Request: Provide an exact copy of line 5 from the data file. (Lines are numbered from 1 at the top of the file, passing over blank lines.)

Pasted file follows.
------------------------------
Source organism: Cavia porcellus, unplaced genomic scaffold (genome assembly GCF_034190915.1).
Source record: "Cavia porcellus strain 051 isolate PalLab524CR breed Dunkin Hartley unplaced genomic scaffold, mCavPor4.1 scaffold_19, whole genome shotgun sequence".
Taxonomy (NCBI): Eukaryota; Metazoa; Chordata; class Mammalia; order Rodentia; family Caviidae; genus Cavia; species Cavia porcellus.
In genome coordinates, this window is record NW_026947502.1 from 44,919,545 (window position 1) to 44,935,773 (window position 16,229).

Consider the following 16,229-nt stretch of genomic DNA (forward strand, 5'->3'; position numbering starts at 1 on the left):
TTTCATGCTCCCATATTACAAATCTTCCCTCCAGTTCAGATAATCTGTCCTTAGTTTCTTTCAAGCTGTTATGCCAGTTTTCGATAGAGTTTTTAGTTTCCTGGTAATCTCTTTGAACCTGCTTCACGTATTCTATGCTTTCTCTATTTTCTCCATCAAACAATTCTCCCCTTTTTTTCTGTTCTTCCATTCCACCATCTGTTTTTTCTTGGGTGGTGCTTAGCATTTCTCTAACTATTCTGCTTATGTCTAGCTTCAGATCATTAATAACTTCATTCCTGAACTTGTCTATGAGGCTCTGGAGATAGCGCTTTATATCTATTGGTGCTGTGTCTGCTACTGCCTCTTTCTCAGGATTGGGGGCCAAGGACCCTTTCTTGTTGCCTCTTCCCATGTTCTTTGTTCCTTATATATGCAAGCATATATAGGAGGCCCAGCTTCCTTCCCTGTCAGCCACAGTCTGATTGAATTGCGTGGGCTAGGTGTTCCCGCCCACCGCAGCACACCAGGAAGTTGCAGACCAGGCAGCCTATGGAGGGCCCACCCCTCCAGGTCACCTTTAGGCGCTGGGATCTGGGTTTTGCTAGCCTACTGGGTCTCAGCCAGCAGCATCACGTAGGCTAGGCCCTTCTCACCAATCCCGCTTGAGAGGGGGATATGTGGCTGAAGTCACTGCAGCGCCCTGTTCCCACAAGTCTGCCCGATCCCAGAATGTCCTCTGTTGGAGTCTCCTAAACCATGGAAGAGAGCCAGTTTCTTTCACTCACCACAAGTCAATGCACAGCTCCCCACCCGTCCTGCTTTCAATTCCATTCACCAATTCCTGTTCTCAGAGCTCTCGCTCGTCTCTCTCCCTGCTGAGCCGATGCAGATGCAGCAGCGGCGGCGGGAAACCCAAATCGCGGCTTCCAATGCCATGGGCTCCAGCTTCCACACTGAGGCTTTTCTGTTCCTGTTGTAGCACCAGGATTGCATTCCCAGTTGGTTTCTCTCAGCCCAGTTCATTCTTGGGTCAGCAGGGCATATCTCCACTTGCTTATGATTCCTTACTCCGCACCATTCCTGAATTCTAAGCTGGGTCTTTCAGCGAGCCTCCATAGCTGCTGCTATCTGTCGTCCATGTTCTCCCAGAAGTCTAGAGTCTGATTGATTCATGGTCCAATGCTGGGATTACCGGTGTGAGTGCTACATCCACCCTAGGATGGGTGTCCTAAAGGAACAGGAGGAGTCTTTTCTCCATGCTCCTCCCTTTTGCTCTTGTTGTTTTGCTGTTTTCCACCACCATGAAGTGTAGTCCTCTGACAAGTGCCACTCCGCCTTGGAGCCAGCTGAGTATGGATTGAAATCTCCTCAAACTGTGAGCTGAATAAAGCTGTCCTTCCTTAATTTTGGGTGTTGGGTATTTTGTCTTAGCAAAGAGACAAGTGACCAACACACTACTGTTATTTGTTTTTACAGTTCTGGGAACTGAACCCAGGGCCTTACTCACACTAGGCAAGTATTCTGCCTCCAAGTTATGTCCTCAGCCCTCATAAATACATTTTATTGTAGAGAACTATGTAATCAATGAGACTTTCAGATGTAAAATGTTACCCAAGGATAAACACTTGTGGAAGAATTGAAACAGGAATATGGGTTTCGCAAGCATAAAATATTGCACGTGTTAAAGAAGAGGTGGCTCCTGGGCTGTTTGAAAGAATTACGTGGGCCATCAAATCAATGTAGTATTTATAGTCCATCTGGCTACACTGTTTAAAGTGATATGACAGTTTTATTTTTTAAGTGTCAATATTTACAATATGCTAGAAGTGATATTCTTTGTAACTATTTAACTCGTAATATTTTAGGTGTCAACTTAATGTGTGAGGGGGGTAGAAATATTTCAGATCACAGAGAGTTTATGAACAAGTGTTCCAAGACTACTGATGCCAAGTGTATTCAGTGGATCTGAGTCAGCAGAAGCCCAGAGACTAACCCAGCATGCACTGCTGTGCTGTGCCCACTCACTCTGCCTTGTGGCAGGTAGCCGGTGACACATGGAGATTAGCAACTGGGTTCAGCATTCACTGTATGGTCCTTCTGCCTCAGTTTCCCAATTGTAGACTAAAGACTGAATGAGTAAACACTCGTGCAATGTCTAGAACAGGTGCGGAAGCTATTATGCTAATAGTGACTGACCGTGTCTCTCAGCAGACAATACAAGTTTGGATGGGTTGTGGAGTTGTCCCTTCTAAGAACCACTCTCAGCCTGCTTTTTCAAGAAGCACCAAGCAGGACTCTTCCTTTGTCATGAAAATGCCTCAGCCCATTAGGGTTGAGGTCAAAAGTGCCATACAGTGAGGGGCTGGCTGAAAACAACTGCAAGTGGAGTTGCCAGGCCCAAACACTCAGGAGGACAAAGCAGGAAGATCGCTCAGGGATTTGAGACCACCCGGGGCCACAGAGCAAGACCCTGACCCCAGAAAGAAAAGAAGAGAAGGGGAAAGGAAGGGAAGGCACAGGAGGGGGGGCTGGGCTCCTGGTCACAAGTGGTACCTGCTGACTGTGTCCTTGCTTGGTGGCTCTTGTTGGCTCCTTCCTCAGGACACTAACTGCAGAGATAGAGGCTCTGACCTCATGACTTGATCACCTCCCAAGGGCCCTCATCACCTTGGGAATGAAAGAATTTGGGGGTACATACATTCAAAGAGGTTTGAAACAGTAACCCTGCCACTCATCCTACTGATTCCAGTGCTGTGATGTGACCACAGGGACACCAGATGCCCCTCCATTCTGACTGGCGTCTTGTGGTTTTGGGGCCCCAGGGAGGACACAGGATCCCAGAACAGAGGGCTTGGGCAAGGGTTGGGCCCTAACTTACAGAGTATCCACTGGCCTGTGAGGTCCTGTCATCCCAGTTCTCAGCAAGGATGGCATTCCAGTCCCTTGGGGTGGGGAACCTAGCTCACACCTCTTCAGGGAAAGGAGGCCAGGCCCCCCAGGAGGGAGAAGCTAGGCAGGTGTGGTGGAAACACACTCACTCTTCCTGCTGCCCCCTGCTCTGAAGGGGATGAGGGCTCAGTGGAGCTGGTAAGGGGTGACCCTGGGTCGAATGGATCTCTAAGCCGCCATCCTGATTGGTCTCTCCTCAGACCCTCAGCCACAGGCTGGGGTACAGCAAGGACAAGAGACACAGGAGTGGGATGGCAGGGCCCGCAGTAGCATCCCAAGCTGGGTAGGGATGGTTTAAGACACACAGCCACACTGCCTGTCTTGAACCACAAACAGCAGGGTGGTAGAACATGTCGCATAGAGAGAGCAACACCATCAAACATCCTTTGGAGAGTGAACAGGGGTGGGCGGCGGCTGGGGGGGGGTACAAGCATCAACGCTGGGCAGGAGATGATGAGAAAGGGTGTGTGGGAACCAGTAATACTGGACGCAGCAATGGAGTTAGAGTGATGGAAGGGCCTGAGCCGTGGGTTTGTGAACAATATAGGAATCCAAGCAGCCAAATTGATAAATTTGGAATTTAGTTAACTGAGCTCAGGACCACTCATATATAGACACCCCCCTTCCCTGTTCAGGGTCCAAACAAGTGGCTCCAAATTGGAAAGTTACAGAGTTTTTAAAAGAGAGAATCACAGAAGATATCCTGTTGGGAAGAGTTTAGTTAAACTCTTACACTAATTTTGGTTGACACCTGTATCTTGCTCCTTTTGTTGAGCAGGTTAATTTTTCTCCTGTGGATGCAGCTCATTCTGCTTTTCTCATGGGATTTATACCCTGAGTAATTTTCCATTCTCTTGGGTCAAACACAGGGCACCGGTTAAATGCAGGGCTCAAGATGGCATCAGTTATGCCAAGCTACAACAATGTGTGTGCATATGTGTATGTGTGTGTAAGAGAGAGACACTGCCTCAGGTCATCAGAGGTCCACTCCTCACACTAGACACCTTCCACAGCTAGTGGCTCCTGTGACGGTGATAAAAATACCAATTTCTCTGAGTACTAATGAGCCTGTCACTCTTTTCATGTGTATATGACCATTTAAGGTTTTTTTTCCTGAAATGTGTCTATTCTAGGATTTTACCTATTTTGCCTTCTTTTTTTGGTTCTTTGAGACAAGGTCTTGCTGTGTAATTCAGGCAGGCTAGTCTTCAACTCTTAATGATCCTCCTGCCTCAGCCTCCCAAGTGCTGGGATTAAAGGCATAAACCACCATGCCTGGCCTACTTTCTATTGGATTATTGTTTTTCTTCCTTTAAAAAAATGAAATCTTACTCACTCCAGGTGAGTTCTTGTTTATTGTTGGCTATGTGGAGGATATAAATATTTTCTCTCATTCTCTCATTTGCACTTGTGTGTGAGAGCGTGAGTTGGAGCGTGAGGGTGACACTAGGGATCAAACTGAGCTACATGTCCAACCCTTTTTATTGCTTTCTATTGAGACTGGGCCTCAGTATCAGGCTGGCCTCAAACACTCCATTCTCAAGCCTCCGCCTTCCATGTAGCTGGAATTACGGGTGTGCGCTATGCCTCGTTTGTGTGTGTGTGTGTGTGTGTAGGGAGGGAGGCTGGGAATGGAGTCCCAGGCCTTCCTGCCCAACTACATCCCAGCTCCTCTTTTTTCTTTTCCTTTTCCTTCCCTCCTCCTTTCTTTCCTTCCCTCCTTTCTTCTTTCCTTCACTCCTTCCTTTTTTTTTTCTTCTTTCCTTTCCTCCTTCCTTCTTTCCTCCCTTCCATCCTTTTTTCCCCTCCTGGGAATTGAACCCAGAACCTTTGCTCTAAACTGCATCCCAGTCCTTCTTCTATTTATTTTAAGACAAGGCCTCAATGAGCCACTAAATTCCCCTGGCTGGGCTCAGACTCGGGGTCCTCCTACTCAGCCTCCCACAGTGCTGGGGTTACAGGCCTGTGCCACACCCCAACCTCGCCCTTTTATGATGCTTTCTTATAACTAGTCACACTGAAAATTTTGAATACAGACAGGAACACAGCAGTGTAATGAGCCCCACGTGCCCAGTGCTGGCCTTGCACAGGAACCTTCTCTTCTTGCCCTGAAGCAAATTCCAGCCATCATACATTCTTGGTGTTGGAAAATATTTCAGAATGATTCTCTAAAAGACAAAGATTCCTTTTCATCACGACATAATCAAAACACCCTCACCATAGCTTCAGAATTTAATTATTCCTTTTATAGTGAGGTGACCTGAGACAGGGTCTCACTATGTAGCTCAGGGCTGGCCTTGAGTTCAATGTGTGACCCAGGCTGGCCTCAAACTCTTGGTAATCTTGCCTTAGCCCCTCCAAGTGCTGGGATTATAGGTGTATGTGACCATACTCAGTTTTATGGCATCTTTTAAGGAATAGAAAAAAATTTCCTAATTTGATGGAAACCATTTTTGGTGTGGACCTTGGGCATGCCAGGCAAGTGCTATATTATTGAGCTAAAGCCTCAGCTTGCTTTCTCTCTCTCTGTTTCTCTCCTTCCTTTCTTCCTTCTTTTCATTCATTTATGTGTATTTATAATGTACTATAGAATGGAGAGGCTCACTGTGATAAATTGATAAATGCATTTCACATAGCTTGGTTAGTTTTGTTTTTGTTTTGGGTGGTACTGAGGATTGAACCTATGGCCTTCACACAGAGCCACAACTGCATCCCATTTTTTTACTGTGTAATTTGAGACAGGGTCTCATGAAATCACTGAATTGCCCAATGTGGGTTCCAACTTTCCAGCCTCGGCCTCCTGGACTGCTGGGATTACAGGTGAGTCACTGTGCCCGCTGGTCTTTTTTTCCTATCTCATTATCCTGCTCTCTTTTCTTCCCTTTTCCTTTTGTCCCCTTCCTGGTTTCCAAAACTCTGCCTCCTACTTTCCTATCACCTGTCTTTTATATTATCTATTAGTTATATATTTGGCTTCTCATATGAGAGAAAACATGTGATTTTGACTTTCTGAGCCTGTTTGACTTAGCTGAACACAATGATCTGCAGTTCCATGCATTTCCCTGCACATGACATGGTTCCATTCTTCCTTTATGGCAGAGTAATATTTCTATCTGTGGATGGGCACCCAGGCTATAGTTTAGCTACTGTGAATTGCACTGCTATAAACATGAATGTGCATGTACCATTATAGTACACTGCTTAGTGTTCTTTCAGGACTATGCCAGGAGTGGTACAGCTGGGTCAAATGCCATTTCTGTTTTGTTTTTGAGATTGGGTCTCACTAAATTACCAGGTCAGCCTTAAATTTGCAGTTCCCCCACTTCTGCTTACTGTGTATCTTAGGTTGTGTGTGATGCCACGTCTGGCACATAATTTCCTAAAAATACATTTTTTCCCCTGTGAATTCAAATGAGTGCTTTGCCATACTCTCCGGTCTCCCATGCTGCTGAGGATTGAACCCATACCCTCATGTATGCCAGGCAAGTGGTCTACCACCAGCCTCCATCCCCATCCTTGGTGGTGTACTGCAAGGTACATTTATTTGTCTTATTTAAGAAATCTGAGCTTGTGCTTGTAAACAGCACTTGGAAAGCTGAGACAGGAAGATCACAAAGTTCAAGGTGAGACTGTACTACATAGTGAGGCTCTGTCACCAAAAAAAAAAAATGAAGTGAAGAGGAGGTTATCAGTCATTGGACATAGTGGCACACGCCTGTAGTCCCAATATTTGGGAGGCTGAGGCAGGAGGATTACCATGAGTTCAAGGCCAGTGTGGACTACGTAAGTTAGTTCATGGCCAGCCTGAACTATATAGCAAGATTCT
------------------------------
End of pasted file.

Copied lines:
Consider the following 16,229-nt stretch of genomic DNA (forward strand, 5'->3'; position numbering starts at 1 on the left):